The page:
The theater district in New York City is home to 36 theaters, each of which houses either a musical or a drama. Only five of the theaters collectively known as Broadway actually front the famed street. Regardless of their location, Broadway theaters produce some of the best and most influential theater productions, making Broadway famous throughout the world.
Located in northeastern Oregon, the city of Hermiston is serviced by one cable company: Charter Communications. Charter, the fourth-largest cable service provider in the United States as of 2011, offers cable television, high-speed Internet and phone services. The nearest Charter sales office to Hermiston about a 30-minute drive away, in Kennewick, Wash.
Marshall is a small college town located on Minnesota's Great Plains about 30 miles east of the South Dakota border. The city, which has about 13,000 residents, is home to Southwest Minnesota State University, a public institution of higher learning, as well as numerous corporate headquarters. Marshall residents can choose between Knology or Charter Communications for cable services, each of which offers viewers access to numerous local television stations as part of their basic cable packages.
Hardin County is one of the largest counties in Kentucky. The county seat is Elizabethtown, which is home to more than 50 manufacturing plants. Other towns in the county include Radcliff, Vine Grove, West Point, Sonora and Upton. Radcliff is located near Fort Knox, one of the largest United States Army facilities in the nation. Residents of Hardin County can choose from several utility companies when ordering electricity and natural gas services, television service, Internet service and phone service.
The Romans took theater, like all things, from the Greek. The Roman relation to Greek culture is a rarity in history, in that the conqueror took the conquered as its intellectual superior. Therefore, most Roman culture is of Greek origin, suitably rendered Roman through regularization, legality, simplicity and dynamism. These are stereotypical Roman traits imposed on Greek originals.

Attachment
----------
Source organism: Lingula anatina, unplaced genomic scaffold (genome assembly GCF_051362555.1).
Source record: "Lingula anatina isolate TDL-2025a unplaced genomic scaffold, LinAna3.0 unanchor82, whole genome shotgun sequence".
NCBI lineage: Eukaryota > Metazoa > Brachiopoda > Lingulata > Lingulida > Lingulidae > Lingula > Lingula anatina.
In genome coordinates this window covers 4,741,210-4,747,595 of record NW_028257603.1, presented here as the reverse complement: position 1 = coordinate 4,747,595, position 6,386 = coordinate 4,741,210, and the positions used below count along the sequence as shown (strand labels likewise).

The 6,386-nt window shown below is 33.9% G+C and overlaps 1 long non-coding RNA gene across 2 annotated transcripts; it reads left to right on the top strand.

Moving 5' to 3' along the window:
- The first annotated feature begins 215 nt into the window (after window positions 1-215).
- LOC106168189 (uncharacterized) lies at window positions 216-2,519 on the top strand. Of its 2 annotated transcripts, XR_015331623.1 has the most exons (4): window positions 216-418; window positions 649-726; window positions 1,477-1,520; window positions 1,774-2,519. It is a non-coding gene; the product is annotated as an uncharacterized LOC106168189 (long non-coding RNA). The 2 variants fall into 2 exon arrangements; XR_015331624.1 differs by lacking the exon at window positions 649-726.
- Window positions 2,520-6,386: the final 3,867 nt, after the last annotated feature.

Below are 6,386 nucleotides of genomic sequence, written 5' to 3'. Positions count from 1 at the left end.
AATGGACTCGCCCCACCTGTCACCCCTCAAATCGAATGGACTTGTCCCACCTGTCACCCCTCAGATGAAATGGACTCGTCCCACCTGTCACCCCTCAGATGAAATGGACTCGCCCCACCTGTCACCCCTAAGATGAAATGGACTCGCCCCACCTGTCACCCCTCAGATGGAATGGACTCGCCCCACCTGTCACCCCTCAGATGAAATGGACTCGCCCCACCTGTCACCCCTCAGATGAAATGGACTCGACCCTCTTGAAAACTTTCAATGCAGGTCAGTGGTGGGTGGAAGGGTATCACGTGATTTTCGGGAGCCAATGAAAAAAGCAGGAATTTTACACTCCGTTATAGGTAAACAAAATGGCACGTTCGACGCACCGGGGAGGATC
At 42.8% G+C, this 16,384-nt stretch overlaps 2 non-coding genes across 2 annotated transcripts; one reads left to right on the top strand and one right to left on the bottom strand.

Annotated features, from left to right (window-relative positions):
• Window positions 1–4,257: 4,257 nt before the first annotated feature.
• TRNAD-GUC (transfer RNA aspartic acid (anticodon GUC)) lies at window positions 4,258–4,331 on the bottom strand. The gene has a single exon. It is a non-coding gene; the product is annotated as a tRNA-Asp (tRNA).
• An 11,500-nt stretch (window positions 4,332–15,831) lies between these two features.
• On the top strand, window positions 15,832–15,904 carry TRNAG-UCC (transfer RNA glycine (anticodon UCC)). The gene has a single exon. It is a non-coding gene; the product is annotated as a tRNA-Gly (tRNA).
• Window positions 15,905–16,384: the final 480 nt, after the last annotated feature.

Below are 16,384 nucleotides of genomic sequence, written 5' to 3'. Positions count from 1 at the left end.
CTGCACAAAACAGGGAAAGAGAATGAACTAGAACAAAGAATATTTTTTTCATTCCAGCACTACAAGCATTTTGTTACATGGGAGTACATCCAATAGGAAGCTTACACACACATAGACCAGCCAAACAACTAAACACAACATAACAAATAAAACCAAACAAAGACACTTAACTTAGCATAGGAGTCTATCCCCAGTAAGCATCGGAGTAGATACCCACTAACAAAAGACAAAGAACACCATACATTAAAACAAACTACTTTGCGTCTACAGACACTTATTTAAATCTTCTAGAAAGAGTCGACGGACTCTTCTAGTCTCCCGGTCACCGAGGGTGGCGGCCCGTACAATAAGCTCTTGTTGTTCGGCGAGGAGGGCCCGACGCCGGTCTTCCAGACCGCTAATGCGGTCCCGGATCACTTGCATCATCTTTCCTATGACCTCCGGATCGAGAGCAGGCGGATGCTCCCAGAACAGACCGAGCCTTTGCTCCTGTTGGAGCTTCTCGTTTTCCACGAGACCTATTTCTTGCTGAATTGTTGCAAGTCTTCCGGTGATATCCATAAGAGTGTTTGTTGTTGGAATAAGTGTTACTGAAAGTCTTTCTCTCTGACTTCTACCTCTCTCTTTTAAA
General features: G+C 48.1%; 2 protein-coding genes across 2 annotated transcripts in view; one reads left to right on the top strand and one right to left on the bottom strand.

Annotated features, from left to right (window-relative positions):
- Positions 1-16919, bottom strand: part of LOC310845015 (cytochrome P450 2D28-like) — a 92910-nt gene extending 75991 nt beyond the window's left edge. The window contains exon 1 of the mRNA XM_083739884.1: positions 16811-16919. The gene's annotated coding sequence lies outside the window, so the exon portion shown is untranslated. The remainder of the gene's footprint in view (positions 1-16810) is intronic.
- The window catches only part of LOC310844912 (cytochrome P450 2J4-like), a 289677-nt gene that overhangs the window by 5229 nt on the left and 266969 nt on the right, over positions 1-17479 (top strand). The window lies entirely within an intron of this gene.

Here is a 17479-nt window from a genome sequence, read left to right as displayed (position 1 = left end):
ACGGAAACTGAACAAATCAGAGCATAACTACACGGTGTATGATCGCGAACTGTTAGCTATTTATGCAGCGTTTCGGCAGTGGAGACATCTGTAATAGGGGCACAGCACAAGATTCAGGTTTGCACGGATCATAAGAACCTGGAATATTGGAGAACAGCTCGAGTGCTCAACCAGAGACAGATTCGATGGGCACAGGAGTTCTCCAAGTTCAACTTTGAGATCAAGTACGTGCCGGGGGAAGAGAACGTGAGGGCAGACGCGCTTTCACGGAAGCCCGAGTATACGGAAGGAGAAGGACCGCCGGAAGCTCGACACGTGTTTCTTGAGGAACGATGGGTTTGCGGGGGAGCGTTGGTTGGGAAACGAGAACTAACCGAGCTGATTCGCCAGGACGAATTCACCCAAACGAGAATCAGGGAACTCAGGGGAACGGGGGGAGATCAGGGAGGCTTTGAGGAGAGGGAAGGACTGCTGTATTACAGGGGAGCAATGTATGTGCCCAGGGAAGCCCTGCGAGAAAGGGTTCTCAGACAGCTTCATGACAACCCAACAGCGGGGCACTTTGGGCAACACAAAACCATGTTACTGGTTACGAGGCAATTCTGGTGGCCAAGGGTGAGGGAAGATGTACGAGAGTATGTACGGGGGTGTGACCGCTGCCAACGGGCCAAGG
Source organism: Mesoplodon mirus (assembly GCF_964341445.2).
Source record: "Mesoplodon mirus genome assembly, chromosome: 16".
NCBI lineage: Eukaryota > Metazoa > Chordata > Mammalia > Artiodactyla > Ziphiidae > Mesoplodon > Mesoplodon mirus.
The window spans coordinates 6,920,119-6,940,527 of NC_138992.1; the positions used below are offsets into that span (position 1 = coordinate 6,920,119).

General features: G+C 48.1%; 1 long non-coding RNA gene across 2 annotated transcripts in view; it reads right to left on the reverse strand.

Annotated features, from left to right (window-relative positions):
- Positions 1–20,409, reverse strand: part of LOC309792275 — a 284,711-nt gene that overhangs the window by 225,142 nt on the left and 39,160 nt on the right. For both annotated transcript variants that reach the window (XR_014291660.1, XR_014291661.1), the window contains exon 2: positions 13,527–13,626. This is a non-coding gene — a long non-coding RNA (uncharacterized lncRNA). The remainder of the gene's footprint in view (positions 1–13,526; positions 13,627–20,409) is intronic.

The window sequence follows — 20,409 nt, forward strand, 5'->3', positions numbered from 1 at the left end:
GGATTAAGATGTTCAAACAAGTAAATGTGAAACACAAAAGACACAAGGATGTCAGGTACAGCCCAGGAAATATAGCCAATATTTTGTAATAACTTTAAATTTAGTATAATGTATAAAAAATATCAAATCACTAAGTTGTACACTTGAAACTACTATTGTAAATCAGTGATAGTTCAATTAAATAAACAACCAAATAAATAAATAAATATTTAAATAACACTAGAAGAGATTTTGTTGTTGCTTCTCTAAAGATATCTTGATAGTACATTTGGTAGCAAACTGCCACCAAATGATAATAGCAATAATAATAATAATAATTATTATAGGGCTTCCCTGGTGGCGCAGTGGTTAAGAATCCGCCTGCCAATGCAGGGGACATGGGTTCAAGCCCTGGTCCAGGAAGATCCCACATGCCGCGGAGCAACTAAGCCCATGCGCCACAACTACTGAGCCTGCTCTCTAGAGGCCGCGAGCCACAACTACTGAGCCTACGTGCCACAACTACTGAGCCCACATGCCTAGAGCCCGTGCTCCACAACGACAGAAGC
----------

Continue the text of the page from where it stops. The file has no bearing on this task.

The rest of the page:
"A Doll's House," written by Norwegian Henrik Ibsen, is a play about a seemingly unworldly house wife, Nora Helmer, who is not as naive as she initially appears. Over time, Nora becomes increasingly rebellious toward her overbearing husband, Torvald Helmer. "A Doll's House" first appeared on stage in 1879. In telling the tale of a feminist housewife's spiritual awakening, the play makes the point that appearances are not always what they seem.
Richard Wagner (1813-1883) was a German Romantic composer whose operas, in particular the vast four-opera cycle "The Ring of the Nibelungs," pioneered a new approach to the art form that broke new ground in melody, harmony and orchestration, influencing nearly every major composer who came afterward. He was no less a pioneer of stagecraft, building his own theater at Bayreuth, Germany, so that his works could be presented in an all-absorbing way that rejected the conventions of the day and looked ahead to multimedia presentation.
"Guys and Dolls" is a Broadway musical based on characters and situations from Damon Runyon's "Broadway Stories." It is a double love story and a musical comedy with all the lovable Runyon characters -- a killer with a heart of gold and names such as Harry the Horse and Nicely NIcely Johnson. It is also a story of good and evil and a lighthearted view of the New York underworld in the early 20th century.
Set in the steamy jazz era of the 1920s, "Chicago" is still thrilling audiences on Broadway with its saga of the darker side of fame. Filled with scantly clad murderers strutting their stuff in Bob Fosse's risqué style, "Chicago" shocked audiences when it originally opened in 1975. Appearing at the Ambassador Theater near Times Square, "Chicago" is the fifth longest running Broadway musical, with more than 5,000 performance as of 2011.